Saturday's Bull Run, one of the premier high school cross country events in the nation, features a star-studded lineup that includes nearly every elite program in Maryland as well as top teams from all over the Mid-Atlantic.
The seventh annual event, run over the tough, three-mile state-tournament course at Hereford High, draws about 3,000 runners from 130 schools.
"A couple years ago, one of the running publications ranked the Hereford course as one of the five most challenging in the United States," said Hereford athletic director Mike Kalisz, who serves as meet director along with John Roemer.
"The combination of a challenging course that has a national reputation as well as it being the site of the state championships makes it a big draw," Kalisz said. "And it's a chance for coaches to test their runners against top teams and elite competition that isn't on their league schedule."
The Bull Run is a favorite of local teams and includes six of the eight 2001 state champions -- C. Milton Wright, Northwest and Oakland Mills boys and Quince Orchard, Dulaney and Towson girls -- as well as 16 of the 20 boys and girls programs ranked in The Sun.
One of the most anticipated showdowns should come in the boys elite race with the return of defending champ Ryan Blood of East Pennsboro, Pa., and Pat Bailey of No. 1 C. Milton Wright. Last year, Blood outsprinted Bailey to the wire to win by one second.
Bailey, the 2001 state Class 4A champ, and the Mustangs, who won the 4A team crown, will try to defend their elite team title after winning by 68 points last year. Andy Carmer and No. 2 Dulaney aim to steal the crown.
In the girls elite race, No. 1 Bryn Mawr, behind Nyam Kagwima and Laura Drossner, looks to outdistance a strong field. Kagwima finished second last season behind Dulaney's Tenke Zoltani, who has graduated.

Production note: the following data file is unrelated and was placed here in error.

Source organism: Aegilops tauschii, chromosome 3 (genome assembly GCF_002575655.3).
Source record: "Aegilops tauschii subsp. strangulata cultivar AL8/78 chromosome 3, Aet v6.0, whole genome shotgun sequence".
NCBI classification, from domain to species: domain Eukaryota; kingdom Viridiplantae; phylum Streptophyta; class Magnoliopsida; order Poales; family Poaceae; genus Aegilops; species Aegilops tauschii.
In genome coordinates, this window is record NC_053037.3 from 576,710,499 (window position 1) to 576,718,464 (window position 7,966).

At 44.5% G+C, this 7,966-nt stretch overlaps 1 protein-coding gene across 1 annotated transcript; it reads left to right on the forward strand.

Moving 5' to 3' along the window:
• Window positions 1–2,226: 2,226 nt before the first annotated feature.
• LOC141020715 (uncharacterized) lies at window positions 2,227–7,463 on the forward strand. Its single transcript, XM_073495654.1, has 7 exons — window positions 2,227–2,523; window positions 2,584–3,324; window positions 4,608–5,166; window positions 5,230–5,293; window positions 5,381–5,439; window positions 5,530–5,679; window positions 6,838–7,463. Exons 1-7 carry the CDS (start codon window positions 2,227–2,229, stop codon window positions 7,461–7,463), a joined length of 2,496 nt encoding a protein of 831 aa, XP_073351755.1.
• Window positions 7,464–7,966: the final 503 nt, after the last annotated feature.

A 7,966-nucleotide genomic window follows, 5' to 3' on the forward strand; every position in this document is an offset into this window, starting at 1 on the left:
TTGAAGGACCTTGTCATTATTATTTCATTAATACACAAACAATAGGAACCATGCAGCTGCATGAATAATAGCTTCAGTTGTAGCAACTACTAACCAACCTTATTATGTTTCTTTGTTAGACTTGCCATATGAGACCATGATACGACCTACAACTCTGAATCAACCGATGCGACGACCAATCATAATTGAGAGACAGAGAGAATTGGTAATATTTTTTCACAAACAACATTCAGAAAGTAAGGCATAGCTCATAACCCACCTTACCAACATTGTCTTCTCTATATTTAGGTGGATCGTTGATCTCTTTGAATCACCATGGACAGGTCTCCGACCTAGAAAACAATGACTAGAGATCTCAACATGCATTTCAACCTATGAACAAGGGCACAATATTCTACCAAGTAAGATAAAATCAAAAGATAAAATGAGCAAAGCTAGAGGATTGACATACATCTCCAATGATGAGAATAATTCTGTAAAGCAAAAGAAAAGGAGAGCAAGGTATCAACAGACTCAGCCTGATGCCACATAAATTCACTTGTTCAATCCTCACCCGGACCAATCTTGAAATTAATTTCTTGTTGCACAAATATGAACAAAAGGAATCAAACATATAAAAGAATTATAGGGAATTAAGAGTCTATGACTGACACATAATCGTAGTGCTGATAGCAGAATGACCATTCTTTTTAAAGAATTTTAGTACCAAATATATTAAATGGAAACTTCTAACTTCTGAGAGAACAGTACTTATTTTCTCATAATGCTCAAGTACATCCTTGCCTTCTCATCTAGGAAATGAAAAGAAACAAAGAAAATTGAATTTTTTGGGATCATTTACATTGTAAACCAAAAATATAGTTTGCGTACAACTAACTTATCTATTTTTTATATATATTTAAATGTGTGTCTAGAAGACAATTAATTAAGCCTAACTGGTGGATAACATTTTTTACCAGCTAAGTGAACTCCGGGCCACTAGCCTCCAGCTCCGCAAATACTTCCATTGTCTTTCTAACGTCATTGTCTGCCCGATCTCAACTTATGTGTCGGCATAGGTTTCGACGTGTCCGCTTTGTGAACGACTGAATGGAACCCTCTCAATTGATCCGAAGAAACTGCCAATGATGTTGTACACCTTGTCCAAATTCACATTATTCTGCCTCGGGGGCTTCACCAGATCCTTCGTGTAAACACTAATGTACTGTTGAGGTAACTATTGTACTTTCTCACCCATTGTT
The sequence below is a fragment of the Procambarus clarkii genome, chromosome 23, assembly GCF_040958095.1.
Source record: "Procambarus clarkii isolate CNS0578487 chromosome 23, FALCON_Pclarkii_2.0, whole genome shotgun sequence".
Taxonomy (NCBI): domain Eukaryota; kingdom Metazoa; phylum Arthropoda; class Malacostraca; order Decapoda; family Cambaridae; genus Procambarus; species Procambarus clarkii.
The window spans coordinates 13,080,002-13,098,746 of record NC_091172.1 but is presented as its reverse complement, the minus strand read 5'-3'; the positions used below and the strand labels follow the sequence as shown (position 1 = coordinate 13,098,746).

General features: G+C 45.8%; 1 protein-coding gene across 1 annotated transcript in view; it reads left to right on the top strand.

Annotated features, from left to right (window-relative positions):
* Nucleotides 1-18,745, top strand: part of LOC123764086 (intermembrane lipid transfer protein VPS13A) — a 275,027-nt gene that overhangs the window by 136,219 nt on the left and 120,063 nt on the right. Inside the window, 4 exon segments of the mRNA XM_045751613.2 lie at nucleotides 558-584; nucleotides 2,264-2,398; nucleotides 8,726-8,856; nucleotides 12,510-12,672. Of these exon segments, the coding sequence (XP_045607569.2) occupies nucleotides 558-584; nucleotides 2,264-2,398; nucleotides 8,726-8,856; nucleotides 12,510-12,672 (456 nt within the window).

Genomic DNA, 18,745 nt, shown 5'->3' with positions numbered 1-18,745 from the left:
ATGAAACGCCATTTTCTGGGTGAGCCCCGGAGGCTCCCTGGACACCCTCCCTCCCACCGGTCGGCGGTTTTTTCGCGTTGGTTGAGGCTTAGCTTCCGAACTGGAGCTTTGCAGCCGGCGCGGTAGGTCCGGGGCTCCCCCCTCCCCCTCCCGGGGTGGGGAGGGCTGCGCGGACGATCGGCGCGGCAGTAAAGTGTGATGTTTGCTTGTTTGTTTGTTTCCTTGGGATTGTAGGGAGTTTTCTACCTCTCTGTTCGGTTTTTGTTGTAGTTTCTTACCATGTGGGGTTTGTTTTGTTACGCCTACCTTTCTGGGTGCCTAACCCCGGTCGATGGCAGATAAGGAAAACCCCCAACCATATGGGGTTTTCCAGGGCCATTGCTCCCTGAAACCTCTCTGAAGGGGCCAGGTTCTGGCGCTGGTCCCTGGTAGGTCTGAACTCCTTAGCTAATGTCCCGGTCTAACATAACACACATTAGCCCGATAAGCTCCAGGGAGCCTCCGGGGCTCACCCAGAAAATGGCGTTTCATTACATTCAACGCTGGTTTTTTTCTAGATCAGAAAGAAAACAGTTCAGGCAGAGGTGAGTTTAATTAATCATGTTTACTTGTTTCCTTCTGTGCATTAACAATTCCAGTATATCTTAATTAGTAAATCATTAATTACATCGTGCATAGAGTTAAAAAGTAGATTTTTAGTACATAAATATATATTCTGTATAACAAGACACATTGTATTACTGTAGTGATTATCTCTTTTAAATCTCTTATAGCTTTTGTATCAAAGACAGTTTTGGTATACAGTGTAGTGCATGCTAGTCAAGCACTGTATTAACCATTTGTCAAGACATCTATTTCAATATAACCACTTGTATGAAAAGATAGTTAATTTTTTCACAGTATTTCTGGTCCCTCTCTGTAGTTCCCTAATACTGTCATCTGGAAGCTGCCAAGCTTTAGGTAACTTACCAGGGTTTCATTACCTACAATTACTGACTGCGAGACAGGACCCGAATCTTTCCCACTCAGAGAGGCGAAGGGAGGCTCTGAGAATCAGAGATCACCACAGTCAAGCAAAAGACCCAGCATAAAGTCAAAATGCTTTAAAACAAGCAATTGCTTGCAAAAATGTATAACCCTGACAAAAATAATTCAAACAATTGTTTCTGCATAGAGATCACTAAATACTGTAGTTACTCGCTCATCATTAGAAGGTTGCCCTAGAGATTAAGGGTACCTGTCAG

Broadneck's Lauren Centrowitz, last season's state Class 4A runner-up, and her No. 2 Bruins could give Kagwima and the Mawrtians a strong battle, as could No. 3 Mount Hebron and No. 4 Dulaney.
The day kicks off with the boys large schools race at 9:35 a.m., followed by the girls large schools at 10:05; the boys elite race at 11:10; the girls elite race at 11:40; boys medium schools at 2:30; girls medium schools at 3; boys small schools at 3:30; and girls small schools at 4.
As a lunch-time respite, the Reunion Race at 12:30 features former prep runners and past and present coaches.
Owings Mills' field hockey team took a big step yesterday toward the division title that eluded it last season.
With their 1-0 win over defending Mallard Division champ Dundalk, the Eagles have beaten the two other contenders in what is likely a three-team race. They slipped past Eastern Tech, 1-0, in the season opener.
The Eagles (4-0 overall and in the division) must play both foes a second time, but because Dundalk (3-2-1, 2-1-1) and Eastern Tech (3-1-1) tied in their first meeting, the Eagles are solidly in first place for now.
"People thought this would be a rebuilding year because we lost eight seniors, but we're actually just as good as we were last year," said Eagles forward Amanda Schlossberg. "We can win the division this year. We work together and we have a lot of motivation."
Schlossberg scored 10 minutes into the game, taking a feed from Christine Briggs on a fast break and firing it past Owls goalie Lauren Bowman (six saves).
The Eagles' defense, which has yet to yield a goal, did the rest. Rachel Schwartschild, Tricia Carroll, Erica Delano, Becky Bertell and goalie Katie Ronnenberg (three saves) held off the visiting Owls.
"We cut to every ball and we stopped every ball," said Eagles coach Shelly Katzef, whose team split with the Owls last season. "Our stops were a lot better than they have been all season and that helped us. They weren't able to get the ball through us. We were just a wall."
The Southwestern boys varsity and JV basketball teams have openings for the 2002-03 season. Call coach Terry Leverett at 410-396-1421 or 410-686-1273.